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Remembering World War II
Name: Arthur Churchill Forsyth Rank: Lieutenant, Junior Grade Service Number: Officer, Third Mate Service: SS Zebulon Pike, Merchant Navy Date of Birth: September 20, 1922 Place of Birth: Hantsport, Hants Co., Nova Scotia Date of Enlistment: 1943 Place of Enlistment: Unknown Address at Enlistment: Baldwin, Nassau, New York Age at Enlistment: Unknown Height: 6 feet, 1 inch Complexion: Light Hair Color: Brown Eye Color: Blue Date of Death: January 15, 1945 Age: 22 Cemetery: Unknown Arthur Churchill Forsyth was the son of John Stewart Grant Forsyth (1899–1978) and Frances (Churchill) Forsyth (1901–1942). His father was born in Windsor, in Hants Co., NS; his mother – in the Hantsport / Walton area of Hants County. Arthur had an older brother Alfred Stuart (1921-1944) and a younger sister Mary Elizabeth Forsyth (1924–2008). Arthur’s uncle Lieutenant Alfred Snow Churchill died in the First World War at Vimy Ridge on April 9, 1917, serving with the Royal Canadian Regiment. Arthur’s brother Lieutenant Alfred S. Forsyth served with the Princess Louise Fusiliers in the Royal Canadian Infantry Corps in the Second World War and was killed in action September 29, 1944, age 23. He is interred at the Cassino War Cemetery in Italy. The family moved to the United States in 1924. Arthur’s mother died in 1942. Arthur was employed as telephone engineer in the 1930 and 1940. The Forsyth family lived on Staten Island in 1930 but by 1940 had moved to Hempstead, Long Island. Arthur C. Forsyth registered for the US Draft on June 30, 1942, in Baldwin, New York. At the time, he was working for the California Texas Oil Co. Arthur entered began his merchant navy schooling in 1943 and graduated from the Kings Point United States Merchant Marine Academy in New York on January 4, 1944. He signed on as Third Mate aboard the Liberty Ship SS Zebulon Pike on December 28, 1944 at the port of New York. He was joined by his academy classmate Edward S. Sherman who signed on as Second Mate the same day. Forsyth and Sherman had served aboard the same ship at least twice. Both men signed on as Deck Cadets aboard the SS Caleb Strong on November 5, 1942. The men signed on as Third and Second Mate, respectively, aboard the SS Robert F. Stockton at New York, NY on January 20, 1944 and signed off on November 5, 1944 at the same port. At the time they signed aboard the Stockton, Forsyth is shown as having six months sea time while Sherman had seven months time. The SS Zebulon Pike sailed from New York to Norfolk, VA on January 1, to load cargo. On January 15, 1945 at 1900, Arthur Forsyth and Edward Sherman left their vessel. According to the Zebulon Pike’s Official Log Book, at 0245 on January 16, the Master was informed by Norfolk Police that the two men apparently commandeered a taxi, drove the taxi into a body of water and drowned. According to an account of the incident published on January 16, 1945 in the Norfolk Virginia Pilot, the taxi containing the two men drove off the Chesapeake and Ohio Terminal at the foot of Brooke Avenue into the Elizabeth River shortly before 10pm. A rescue boat was on the scene within fifteen minutes of the accident, but neither man was found in the water. With the assistance of Navy Diver Mack McKesson and a floating crane, which arrived on the scene at 11:30 p.m., the car was brought to the surface at 12:25 a.m. At that time Edward Sherman’s body was found to be floating face up outside the car with his coat caught in the door of the cab. Arthur Forsyth’s body was still inside the cab when the car was brought to the surface. Edward Sherman’s body was taken to the Ewell & Williamson Funeral Home while Forsyth’s body was taken to the Cox Funeral Home for preparation for burial. Before the ship sailed on January 18, the personal effects and wages of Edward Sherman and Arthur Forsyth were left at the U.S. Shipping Commissioner’s office, for return to their families.* An article in The Times Dispatch of Richmond, Virginia, Tuesday, January 16, 1945, explains his fate: NORFOLK Jan 16— (AP) —Two naval officers were drowned last night when a cab in which they were riding plunged off the pier at the end of Brooke Avenue and sank in the Elizabeth River. The men were identified by Norfolk police through identification cards in their pockets as: Lieutenant Edward Stanley Sherman, Jr., USNR, inactive, of 219 Grant St, Port Jefferson, NY, Lieutenant (JG) Arthur C Forsyth, address unavailable. The men had been attached to the deck department of the Merchant Marine. The tragedy followed briefly an episode in which two officers commandeered a Yellow Cab in front of the Atlantic Hotel on Granby Street and disappeared. R F Flannigan reported to police that he saw a yellow Cab stop on Boush Street near Brooke Avenue and an officer on the rear seat move into the front seat. Another officer, he said, was driving. The car then was thrown into gear and driven swiftly through the Boush Street - Brooke Avenue traffic light, while the light was on the red. Flannigan said the car proceeded down Brooke Avenue toward the water turned left and plunged overboard. He followed and reported that the cab sank slowly leaving a trail of bubbles. A little earlier, J H Bryant, driver for the Yellow Cab Company, reported the theft of his cab to police. He said four officers, one an army officer a member of the air force boarded his cab at the Monticello Hotel. ‘One Officer Dropped’ - Bryant reported he dropped one of the officers at the Greyhound bus terminal Granby Street and Brambleton Avenue. The other two, he said, wanted to go to the army base, and the army officer asked to be taken to the Old Point ferry, at Willoughby, but asked that the driver stop first at the Atlantic Hotel to pick up his baggage. At the hotel, the driver said, he went in for the baggage but was refused it and returned to the cab to get the army officer to identify him. As he left the cab, he reported, one of the men moved from the back seat to the front— a not unusual procedure. On his return with the army officer, Bryant reported the cab had disappeared. Lieutenant JG Arthur Churchill Forsyth’s death was ruled an accident. His body was returned to Windsor, Nova Scotia, on January 20, 1945. His exact place of burial is unknown. For his service aboard the SS Caleb Strong and SS Robert F. Stockton Arthur C. Forsyth was awarded the Atlantic War Zone, Pacific War Zone and the Mediterranean-Middle East War Zone Ribbons, the Victory Medal and the Presidential Testimonial Letter.*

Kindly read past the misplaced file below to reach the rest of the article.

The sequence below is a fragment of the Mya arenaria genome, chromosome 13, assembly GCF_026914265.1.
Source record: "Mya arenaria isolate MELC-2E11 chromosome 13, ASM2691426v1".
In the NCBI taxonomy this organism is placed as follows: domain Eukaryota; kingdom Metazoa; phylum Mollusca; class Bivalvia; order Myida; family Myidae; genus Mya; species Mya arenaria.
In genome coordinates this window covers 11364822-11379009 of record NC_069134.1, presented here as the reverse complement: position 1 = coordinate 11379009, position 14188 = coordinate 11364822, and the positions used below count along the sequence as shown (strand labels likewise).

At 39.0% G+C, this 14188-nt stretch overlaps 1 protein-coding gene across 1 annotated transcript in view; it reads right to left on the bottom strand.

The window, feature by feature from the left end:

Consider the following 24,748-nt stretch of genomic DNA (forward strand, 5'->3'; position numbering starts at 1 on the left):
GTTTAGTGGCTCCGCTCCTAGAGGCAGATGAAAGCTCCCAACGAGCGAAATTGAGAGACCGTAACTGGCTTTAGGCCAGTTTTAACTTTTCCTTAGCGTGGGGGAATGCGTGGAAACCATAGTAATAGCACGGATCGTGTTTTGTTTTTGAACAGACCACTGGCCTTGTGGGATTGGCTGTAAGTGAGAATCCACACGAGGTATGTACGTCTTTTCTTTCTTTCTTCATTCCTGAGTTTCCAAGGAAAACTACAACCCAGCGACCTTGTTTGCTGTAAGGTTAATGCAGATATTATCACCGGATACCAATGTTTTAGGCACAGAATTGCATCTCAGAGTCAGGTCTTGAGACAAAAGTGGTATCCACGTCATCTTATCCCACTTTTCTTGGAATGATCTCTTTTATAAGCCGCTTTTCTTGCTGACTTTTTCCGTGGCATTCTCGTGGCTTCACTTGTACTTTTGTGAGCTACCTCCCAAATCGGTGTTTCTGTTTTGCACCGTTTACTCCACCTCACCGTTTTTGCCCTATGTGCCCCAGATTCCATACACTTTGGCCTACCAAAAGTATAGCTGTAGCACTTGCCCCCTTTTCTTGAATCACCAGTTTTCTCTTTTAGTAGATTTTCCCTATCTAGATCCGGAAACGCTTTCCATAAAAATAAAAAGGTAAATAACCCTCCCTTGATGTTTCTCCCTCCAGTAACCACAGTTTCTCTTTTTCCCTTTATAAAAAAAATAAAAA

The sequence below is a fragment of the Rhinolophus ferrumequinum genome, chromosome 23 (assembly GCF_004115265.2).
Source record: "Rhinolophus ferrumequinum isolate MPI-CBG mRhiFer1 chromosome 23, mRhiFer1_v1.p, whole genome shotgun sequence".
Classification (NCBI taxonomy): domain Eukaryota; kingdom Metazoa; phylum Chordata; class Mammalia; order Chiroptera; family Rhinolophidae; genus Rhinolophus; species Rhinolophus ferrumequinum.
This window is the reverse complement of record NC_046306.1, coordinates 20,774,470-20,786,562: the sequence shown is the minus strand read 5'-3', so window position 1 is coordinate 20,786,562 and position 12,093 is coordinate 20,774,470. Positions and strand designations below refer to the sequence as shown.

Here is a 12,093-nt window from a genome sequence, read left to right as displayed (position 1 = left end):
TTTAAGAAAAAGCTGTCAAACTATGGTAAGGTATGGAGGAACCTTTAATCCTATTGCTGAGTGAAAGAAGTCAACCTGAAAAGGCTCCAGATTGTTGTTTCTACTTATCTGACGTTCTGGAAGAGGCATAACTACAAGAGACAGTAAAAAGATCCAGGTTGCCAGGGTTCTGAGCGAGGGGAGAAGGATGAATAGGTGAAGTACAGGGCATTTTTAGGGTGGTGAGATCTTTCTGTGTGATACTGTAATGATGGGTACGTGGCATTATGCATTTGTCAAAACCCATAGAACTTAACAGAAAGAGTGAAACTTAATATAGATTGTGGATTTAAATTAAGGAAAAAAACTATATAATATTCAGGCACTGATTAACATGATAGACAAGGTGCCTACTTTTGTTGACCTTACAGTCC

Arthur Churchill Forsyth